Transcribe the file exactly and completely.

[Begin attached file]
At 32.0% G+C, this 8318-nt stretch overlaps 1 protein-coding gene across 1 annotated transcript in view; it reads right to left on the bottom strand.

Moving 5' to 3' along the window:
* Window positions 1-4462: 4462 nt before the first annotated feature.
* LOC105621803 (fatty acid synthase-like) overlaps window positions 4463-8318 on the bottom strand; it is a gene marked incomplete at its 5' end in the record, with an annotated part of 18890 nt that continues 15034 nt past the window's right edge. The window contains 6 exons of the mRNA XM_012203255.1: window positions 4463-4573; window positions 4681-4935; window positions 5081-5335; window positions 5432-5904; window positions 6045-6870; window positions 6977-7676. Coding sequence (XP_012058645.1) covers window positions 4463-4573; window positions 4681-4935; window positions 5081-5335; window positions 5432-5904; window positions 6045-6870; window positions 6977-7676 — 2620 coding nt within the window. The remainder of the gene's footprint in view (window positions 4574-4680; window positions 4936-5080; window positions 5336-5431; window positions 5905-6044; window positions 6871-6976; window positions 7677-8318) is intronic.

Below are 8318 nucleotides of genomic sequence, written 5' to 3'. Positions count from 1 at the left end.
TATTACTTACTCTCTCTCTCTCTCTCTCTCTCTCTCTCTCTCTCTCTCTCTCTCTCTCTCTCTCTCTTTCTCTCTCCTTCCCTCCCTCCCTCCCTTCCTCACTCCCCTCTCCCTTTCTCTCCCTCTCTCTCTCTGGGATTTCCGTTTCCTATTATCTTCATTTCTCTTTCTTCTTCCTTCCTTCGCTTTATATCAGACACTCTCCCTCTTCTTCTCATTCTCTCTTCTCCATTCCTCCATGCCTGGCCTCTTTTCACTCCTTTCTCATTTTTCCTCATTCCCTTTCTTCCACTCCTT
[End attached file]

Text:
At 32.0% G+C, this 8318-nt stretch overlaps 1 protein-coding gene across 1 annotated transcript in view; it reads right to left on the bottom strand.

Moving 5' to 3' along the window:
* Window positions 1-4462: 4462 nt before the first annotated feature.
* LOC105621803 (fatty acid synthase-like) overlaps window positions 4463-8318 on the bottom strand; it is a gene marked incomplete at its 5' end in the record, with an annotated part of 18890 nt that continues 15034 nt past the window's right edge. The window contains 6 exons of the mRNA XM_012203255.1: window positions 4463-4573; window positions 4681-4935; window positions 5081-5335; window positions 5432-5904; window positions 6045-6870; window positions 6977-7676. Coding sequence (XP_012058645.1) covers window positions 4463-4573; window positions 4681-4935; window positions 5081-5335; window positions 5432-5904; window positions 6045-6870; window positions 6977-7676 — 2620 coding nt within the window. The remainder of the gene's footprint in view (window positions 4574-4680; window positions 4936-5080; window positions 5336-5431; window positions 5905-6044; window positions 6871-6976; window positions 7677-8318) is intronic.

Below are 8318 nucleotides of genomic sequence, written 5' to 3'. Positions count from 1 at the left end.
TATTACTTACTCTCTCTCTCTCTCTCTCTCTCTCTCTCTCTCTCTCTCTCTCTCTCTCTCTCTCTCTTTCTCTCTCCTTCCCTCCCTCCCTCCCTTCCTCACTCCCCTCTCCCTTTCTCTCCCTCTCTCTCTCTGGGATTTCCGTTTCCTATTATCTTCATTTCTCTTTCTTCTTCCTTCCTTCGCTTTATATCAGACACTCTCCCTCTTCTTCTCATTCTCTCTTCTCCATTCCTCCATGCCTGGCCTCTTTTCACTCCTTTCTCATTTTTCCTCATTCCCTTTCTTCCACTCCTT